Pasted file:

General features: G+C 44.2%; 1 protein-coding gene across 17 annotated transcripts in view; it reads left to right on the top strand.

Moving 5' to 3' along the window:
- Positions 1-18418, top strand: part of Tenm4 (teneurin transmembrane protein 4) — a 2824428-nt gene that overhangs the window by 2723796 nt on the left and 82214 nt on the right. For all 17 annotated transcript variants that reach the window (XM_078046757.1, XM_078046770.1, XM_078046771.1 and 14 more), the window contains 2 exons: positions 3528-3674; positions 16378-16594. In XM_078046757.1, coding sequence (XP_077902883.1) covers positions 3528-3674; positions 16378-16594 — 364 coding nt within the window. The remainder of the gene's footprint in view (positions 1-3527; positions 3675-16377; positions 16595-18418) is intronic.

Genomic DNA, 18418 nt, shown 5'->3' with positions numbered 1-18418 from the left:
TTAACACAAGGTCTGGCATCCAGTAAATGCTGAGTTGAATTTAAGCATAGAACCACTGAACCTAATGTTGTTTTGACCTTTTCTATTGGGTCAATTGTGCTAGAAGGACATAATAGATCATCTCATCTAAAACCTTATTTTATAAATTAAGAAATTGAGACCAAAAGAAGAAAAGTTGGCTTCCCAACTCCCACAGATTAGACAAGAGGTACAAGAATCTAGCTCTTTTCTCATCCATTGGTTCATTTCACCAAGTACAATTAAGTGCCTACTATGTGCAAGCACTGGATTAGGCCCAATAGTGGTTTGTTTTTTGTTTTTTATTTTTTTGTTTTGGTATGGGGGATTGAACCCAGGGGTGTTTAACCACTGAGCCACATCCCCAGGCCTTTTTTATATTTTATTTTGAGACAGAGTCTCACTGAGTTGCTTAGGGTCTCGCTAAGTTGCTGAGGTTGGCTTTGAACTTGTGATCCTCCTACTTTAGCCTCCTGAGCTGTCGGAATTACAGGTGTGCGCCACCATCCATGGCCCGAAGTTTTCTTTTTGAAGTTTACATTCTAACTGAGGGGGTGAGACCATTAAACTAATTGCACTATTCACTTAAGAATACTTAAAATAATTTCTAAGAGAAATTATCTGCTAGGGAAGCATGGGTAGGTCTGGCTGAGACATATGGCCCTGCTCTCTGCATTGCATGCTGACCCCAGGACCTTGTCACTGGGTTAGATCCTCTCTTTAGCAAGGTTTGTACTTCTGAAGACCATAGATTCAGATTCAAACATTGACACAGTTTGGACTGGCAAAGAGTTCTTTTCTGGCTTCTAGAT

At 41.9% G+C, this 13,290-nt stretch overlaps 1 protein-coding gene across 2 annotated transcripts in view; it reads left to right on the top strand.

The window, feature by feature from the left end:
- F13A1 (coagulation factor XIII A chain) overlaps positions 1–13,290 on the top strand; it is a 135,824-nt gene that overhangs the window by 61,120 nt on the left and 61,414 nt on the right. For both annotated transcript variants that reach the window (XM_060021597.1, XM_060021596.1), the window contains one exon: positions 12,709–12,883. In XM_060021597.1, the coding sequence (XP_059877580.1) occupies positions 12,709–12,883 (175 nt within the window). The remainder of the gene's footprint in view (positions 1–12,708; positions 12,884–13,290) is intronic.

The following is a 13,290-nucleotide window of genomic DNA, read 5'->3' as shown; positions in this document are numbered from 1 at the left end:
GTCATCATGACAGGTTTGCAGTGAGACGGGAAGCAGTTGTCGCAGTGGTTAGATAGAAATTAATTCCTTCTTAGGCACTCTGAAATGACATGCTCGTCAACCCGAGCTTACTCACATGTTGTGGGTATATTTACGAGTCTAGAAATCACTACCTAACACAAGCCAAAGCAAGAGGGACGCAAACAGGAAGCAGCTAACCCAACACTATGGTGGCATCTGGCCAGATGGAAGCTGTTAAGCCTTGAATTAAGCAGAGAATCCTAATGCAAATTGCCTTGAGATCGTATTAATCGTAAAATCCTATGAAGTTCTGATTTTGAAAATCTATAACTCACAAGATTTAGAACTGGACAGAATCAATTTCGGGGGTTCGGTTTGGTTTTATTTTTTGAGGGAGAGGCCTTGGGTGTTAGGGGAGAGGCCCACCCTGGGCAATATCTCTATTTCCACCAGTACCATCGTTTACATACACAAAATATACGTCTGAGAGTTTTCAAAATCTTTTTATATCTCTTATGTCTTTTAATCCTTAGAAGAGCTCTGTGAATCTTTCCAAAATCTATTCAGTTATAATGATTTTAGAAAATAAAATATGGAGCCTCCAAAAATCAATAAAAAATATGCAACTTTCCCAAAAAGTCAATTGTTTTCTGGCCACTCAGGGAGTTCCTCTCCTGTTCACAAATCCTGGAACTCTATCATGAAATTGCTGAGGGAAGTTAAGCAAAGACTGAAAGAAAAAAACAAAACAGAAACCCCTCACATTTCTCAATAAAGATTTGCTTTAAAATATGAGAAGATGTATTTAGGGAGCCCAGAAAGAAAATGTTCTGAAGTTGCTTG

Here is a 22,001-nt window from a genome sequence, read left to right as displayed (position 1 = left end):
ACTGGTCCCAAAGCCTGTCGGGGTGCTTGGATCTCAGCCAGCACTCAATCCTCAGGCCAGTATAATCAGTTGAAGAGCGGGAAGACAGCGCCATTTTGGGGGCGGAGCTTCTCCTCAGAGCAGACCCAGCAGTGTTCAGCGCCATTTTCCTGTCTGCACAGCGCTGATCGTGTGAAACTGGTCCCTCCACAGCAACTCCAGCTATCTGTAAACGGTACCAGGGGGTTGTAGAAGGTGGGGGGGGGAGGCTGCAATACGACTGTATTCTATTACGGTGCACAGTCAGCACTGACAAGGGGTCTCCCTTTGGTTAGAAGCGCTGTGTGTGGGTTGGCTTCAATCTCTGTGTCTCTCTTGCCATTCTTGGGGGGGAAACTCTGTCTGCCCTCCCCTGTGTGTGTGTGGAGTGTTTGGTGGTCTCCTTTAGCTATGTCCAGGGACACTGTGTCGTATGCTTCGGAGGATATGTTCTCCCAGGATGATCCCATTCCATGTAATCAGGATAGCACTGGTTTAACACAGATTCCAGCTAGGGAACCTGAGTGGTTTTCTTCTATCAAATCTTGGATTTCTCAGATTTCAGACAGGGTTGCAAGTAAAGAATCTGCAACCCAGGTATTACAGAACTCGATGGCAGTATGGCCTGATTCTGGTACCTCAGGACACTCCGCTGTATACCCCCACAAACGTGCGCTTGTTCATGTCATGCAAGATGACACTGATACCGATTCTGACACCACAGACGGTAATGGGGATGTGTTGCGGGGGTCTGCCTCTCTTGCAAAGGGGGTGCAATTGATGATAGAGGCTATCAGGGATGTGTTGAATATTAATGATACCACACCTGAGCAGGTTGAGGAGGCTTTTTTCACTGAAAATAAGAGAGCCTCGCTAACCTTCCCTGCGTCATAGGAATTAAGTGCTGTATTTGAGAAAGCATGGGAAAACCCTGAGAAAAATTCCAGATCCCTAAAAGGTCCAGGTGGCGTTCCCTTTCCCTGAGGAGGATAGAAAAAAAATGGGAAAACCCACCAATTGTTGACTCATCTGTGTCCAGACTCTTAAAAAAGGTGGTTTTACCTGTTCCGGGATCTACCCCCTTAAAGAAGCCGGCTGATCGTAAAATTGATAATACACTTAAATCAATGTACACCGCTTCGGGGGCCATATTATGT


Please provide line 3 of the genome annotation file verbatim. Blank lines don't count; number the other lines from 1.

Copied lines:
- Positions 1-18418, top strand: part of Tenm4 (teneurin transmembrane protein 4) — a 2824428-nt gene that overhangs the window by 2723796 nt on the left and 82214 nt on the right. For all 17 annotated transcript variants that reach the window (XM_078046757.1, XM_078046770.1, XM_078046771.1 and 14 more), the window contains 2 exons: positions 3528-3674; positions 16378-16594. In XM_078046757.1, coding sequence (XP_077902883.1) covers positions 3528-3674; positions 16378-16594 — 364 coding nt within the window. The remainder of the gene's footprint in view (positions 1-3527; positions 3675-16377; positions 16595-18418) is intronic.